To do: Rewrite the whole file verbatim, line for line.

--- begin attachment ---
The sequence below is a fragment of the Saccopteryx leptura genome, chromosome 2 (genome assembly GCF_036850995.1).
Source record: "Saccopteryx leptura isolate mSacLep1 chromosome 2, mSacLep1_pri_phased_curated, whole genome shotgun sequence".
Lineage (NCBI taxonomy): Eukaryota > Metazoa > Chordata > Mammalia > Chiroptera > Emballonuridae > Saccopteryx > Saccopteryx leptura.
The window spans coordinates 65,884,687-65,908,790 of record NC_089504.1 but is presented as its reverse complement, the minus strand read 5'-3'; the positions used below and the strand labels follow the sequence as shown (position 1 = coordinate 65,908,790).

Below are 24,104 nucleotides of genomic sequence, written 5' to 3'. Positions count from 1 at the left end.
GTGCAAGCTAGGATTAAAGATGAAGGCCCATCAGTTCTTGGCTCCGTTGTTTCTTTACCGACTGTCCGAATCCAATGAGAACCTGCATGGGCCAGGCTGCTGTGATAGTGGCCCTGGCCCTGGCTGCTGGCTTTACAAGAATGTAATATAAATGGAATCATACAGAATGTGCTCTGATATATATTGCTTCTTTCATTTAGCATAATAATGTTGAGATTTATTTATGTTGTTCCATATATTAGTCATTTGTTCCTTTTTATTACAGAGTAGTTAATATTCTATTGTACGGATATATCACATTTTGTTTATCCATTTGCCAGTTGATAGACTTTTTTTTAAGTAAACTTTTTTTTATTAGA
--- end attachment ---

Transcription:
The sequence below is a fragment of the Saccopteryx leptura genome, chromosome 2 (genome assembly GCF_036850995.1).
Source record: "Saccopteryx leptura isolate mSacLep1 chromosome 2, mSacLep1_pri_phased_curated, whole genome shotgun sequence".
Lineage (NCBI taxonomy): Eukaryota > Metazoa > Chordata > Mammalia > Chiroptera > Emballonuridae > Saccopteryx > Saccopteryx leptura.
The window spans coordinates 65,884,687-65,908,790 of record NC_089504.1 but is presented as its reverse complement, the minus strand read 5'-3'; the positions used below and the strand labels follow the sequence as shown (position 1 = coordinate 65,908,790).

Below are 24,104 nucleotides of genomic sequence, written 5' to 3'. Positions count from 1 at the left end.
GTGCAAGCTAGGATTAAAGATGAAGGCCCATCAGTTCTTGGCTCCGTTGTTTCTTTACCGACTGTCCGAATCCAATGAGAACCTGCATGGGCCAGGCTGCTGTGATAGTGGCCCTGGCCCTGGCTGCTGGCTTTACAAGAATGTAATATAAATGGAATCATACAGAATGTGCTCTGATATATATTGCTTCTTTCATTTAGCATAATAATGTTGAGATTTATTTATGTTGTTCCATATATTAGTCATTTGTTCCTTTTTATTACAGAGTAGTTAATATTCTATTGTACGGATATATCACATTTTGTTTATCCATTTGCCAGTTGATAGACTTTTTTTTAAGTAAACTTTTTTTTATTAGA